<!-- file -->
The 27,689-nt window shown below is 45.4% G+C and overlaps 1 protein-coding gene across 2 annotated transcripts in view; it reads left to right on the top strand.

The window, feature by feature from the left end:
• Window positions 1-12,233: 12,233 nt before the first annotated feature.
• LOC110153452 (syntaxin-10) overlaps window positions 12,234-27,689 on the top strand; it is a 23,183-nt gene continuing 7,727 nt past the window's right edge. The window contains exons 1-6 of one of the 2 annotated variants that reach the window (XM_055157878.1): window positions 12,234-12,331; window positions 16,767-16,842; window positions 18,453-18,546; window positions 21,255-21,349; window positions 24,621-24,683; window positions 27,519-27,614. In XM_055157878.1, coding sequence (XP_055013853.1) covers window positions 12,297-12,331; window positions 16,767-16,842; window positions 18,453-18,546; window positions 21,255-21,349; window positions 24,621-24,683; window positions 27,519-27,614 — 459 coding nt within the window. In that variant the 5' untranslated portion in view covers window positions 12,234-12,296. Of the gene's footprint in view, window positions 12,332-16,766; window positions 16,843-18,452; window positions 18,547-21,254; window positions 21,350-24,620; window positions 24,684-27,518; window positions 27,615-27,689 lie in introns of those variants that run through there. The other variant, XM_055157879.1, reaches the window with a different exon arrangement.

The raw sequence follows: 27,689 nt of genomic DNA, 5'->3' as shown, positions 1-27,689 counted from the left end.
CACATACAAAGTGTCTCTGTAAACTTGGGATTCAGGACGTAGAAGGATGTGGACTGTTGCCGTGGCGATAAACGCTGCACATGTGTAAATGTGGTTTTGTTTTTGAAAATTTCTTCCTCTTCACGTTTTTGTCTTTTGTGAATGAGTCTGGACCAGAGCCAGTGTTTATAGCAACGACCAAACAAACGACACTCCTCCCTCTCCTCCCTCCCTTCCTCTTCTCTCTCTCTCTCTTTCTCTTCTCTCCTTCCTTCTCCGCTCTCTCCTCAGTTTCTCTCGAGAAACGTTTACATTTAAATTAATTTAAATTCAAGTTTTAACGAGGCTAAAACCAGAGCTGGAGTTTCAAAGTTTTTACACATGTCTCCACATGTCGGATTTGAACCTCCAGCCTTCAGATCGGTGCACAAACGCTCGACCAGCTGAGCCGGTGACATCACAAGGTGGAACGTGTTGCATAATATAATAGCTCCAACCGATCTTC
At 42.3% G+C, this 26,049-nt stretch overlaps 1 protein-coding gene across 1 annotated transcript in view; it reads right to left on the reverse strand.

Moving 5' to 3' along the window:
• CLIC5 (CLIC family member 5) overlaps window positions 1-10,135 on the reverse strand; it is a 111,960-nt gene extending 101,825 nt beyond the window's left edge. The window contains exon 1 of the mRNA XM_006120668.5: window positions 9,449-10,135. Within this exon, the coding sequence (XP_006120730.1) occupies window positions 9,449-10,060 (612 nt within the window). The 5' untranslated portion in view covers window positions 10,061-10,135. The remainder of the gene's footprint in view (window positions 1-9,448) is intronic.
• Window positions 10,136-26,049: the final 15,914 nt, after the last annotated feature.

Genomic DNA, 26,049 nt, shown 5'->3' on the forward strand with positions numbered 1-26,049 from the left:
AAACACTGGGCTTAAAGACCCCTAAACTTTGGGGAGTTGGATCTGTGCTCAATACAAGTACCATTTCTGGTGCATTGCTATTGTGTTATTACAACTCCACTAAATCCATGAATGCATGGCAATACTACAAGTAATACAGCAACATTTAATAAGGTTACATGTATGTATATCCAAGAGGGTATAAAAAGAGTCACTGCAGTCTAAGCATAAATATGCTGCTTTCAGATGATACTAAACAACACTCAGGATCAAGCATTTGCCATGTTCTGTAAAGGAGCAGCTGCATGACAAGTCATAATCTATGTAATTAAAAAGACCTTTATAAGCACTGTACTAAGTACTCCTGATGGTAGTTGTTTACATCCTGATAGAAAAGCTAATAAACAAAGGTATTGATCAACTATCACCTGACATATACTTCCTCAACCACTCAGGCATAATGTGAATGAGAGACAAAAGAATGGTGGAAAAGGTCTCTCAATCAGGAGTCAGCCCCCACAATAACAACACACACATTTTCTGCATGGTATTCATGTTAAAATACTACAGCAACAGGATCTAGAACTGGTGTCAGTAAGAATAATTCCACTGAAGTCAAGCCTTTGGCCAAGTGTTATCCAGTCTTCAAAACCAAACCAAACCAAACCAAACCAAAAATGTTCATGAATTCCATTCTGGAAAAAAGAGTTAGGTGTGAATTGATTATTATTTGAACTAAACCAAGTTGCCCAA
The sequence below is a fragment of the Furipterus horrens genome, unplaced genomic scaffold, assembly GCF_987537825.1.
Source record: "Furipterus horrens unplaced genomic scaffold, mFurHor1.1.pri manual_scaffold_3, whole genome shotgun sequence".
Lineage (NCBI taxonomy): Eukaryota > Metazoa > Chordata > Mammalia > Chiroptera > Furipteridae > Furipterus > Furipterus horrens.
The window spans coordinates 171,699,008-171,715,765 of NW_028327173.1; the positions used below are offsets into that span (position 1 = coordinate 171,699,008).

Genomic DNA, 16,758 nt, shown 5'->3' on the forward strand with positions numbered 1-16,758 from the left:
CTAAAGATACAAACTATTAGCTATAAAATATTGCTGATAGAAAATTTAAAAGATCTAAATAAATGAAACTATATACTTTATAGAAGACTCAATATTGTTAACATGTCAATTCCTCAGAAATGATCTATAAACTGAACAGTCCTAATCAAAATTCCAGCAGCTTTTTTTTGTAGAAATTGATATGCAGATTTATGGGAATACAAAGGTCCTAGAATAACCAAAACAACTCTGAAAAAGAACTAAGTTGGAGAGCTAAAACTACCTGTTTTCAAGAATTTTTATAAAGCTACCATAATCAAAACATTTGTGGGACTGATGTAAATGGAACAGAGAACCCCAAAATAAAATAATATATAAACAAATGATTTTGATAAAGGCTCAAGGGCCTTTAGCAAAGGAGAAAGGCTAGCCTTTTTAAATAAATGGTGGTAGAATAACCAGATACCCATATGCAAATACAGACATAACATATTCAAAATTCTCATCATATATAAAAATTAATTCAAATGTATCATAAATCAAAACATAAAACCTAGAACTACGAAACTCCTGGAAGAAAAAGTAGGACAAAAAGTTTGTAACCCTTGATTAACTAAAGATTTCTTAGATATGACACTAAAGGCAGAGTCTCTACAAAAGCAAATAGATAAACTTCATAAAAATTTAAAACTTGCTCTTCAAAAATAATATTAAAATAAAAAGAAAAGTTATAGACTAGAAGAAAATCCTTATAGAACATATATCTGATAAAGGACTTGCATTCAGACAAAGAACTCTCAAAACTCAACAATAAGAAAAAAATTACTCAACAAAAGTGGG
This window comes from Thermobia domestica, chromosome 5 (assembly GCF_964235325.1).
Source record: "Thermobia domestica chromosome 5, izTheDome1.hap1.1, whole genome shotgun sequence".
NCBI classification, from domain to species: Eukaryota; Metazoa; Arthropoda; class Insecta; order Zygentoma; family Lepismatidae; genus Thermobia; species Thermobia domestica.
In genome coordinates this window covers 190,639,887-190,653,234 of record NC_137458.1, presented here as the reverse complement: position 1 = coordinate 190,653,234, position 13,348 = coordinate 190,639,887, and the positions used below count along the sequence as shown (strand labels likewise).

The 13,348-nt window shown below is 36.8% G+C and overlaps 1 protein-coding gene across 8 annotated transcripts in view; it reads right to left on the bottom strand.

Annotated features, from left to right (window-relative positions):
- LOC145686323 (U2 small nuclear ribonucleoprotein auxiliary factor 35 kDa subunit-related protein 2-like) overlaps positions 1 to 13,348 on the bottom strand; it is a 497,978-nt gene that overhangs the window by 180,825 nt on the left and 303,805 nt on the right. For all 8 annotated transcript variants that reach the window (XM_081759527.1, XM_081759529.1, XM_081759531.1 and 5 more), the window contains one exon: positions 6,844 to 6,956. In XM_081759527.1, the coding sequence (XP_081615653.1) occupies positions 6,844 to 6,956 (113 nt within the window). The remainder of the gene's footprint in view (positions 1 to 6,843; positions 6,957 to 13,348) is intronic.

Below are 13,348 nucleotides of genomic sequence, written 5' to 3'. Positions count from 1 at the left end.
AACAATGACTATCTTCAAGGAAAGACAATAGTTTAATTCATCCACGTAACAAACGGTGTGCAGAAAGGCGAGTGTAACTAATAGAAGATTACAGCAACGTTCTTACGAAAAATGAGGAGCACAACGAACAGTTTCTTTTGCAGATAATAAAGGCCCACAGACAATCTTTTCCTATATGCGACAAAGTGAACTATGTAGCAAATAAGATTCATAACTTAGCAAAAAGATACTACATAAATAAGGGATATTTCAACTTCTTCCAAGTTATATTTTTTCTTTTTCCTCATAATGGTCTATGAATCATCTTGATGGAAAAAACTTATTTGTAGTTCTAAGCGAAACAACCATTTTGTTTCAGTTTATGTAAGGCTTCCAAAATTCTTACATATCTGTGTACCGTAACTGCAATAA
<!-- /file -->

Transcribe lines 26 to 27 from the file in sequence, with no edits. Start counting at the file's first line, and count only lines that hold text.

Below are 13,348 nucleotides of genomic sequence, written 5' to 3'. Positions count from 1 at the left end.
AACAATGACTATCTTCAAGGAAAGACAATAGTTTAATTCATCCACGTAACAAACGGTGTGCAGAAAGGCGAGTGTAACTAATAGAAGATTACAGCAACGTTCTTACGAAAAATGAGGAGCACAACGAACAGTTTCTTTTGCAGATAATAAAGGCCCACAGACAATCTTTTCCTATATGCGACAAAGTGAACTATGTAGCAAATAAGATTCATAACTTAGCAAAAAGATACTACATAAATAAGGGATATTTCAACTTCTTCCAAGTTATATTTTTTCTTTTTCCTCATAATGGTCTATGAATCATCTTGATGGAAAAAACTTATTTGTAGTTCTAAGCGAAACAACCATTTTGTTTCAGTTTATGTAAGGCTTCCAAAATTCTTACATATCTGTGTACCGTAACTGCAATAA